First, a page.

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Claremont Institute

The Claremont Institute is an American conservative think tank based in Upland, California. The institute was founded in 1979 by four students of Harry V. Jaffa.[3] The Institute publishes the Claremont Review of Books, a quarterly journal of political thought and statesmanship, as well as other books and publications.

The Claremont Institute
Logo of the Claremont Institute.png
Formation1979; 40 years ago (1979)
TypeNon-profit
Location
President
Ryan Williams [1]
Key people
John C. Eastman, Charles R. Kesler, Ryan Williams[1]
Budget
Revenue: $5,588,691
Expenses: $4,972,703
(FYE June 2016)[2]
Websiteclaremont.org

HistoryEdit

The institute was founded in 1979 by four students of Harry V. Jaffa, a professor emeritus at Claremont McKenna College and the Claremont Graduate University, although the Institute has no affiliation with any of the Claremont Colleges.[3]

The institute came to prominence under the leadership of Larry P. Arnn, who was its president from 1985 until 2000, when he became the twelfth president of Hillsdale College.[citation needed]

The current president is Ryan Williams, who previously served as the organization's Chief Operating Officer from 2013 until being named president in September 2017.[4] Williams succeeded Michael Pack, who served from 2015 to September 2017.

Today, approximately 20 staff members now coordinate conferences, lecture series, and other projects. The Institute also publishes the Claremont Review of Books, a quarterly journal of political thought and statesmanship, as well as other books and publications, including reprints of Jaffa's works.

The organization was an early defender of then-candidate Donald Trump.[3]

StaffEdit

PublicationsEdit

The Institute publishes the Claremont Review of Books, a quarterly journal of political thought and statesmanship founded in 2000. The CRB is edited by prominent scholar and Institute mainstay Charles R. Kesler and features regular columns by Boston College faculty member Martha Bayles, as well as novelist and journalist Mark Helprin.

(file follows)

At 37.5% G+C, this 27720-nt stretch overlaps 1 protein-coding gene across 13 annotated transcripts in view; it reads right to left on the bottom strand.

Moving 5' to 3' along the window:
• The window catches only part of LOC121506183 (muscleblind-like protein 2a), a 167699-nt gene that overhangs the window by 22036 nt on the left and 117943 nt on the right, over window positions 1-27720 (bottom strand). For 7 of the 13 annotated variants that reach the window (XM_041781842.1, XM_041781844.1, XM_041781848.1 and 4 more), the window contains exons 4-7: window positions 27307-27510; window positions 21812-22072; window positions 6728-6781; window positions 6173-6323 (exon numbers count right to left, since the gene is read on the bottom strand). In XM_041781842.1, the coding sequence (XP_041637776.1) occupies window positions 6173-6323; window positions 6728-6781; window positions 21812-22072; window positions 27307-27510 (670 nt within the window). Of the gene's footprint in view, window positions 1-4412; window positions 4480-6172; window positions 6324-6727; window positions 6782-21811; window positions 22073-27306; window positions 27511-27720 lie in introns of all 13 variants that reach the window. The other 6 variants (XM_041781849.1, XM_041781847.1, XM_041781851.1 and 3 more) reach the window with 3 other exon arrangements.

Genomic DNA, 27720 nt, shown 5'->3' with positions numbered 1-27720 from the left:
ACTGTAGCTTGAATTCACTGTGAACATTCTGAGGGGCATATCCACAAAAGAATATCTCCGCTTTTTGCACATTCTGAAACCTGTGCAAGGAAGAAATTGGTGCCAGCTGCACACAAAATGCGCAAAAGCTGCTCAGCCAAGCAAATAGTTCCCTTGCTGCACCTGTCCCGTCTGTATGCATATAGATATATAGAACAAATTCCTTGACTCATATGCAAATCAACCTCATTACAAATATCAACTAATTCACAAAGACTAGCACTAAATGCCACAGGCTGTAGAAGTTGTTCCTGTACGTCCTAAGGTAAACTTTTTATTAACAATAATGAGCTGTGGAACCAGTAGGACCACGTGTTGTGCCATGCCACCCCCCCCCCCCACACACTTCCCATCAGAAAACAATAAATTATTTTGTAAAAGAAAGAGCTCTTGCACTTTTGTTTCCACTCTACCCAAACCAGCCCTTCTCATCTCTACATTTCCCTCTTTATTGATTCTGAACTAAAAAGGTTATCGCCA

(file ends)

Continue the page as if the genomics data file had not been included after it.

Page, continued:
Publius Fellows programEdit

The Publius program is the Institute's oldest fellowship program. Since 1979, the Institute has hosted a number of young conservatives for seminars and symposia on American politics and political thought. Publius fellows, usually college seniors, recent college graduates, and graduate students meet with the Institute's fellows and other distinguished scholars for several weeks during the summer.

Lincoln Fellows programEdit

Since 1996, the internship has offered fellowships to young professionals serving elected officials or appointed policy-makers in the federal government, as well as staff members of national political parties and non-profit institutions that research and publish on public policy and constitutional issues. Among the 60 alumni of the program are senior staff members of U.S. Representatives and Senators, White House speech writers, legal counsel and senior advisors in the U.S. Departments of Justice and State, as well as political editorialists for the Wall Street Journal and the Weekly Standard. Notable alumni of the Lincoln Fellowship include former California State Assemblyman Chuck DeVore, now a vice president with the Texas Public Policy Foundation, political commentator Carol Platt Liebau, editorial cartoonist Michael Ramirez, attorney and talk radio host Mark Levin, and Delaware politician Christine O'Donnell.[5]

More recently Claremont has come under heavy criticism "for beclowning itself with [an] embrace of the smarmy underside of American politics" by naming certain fellows such as Mytheos Holt and the conspiracy theorist Jack Posobiec.[6][7]

Ronald Reagan Freedom MedallionEdit

2010 Nevada Senate candidate Sharron Angle received the Ronald Reagan Freedom Medallion from the Claremont Institute in 2004 a year after she hired John C. Eastman of the Claremont Institute to fight the Supreme Court decision when then Governor Kenny Guinn sued the Legislature to nullify the state constitution and allow a simple majority of the legislature to pass an $836 million tax increase in Angle v. Guinn.[8] In 2006, the state supreme court reversed its 2003 decision and restored the Nevada Constitution's two-thirds vote provision.[9]

ReferencesEdit

  1. ^ a b "Leadership". The Claremont Institute. Retrieved 25 October 2015.
  2. ^ "Claremont Institute" (PDF). Foundation Center. 30 June 2016. Retrieved 19 January 2018.
  3. ^ a b c "Trump speechwriter's ouster sparks racially charged debate". POLITICO. Retrieved 2018-08-27.
  4. ^ http://thefederalist.com/2017/07/18/claremont-institute-announces-ryan-williams-as-new-president/
  5. ^ "Former Lincoln Fellows". Claremont Institute. Retrieved 2011-09-27.
  6. ^ Charen, Mona (12 July 2019). "Claremont's New Class of Fellows Would Make Its Founders Weep". National Review Online. Retrieved 12 July 2019.
  7. ^ Heilbrunn, Jacob (2019-07-18). "National Conservatism: Retrofitting Trump's GOP with a Veneer of Ideas". The New York Review of Books. Retrieved 2019-07-21.
  8. ^ "541 US 957 Angle Nevada State Assembly Member et al. v. Guinn Governor of Nevada et al". Open Jurist. March 22, 2004. Retrieved July 9, 2010.
  9. ^ Whaley, Sean (September 12, 2006). "Court reverses opinion from '03". Las Vegas Review-Journal. Retrieved June 1, 2010.

External linksEdit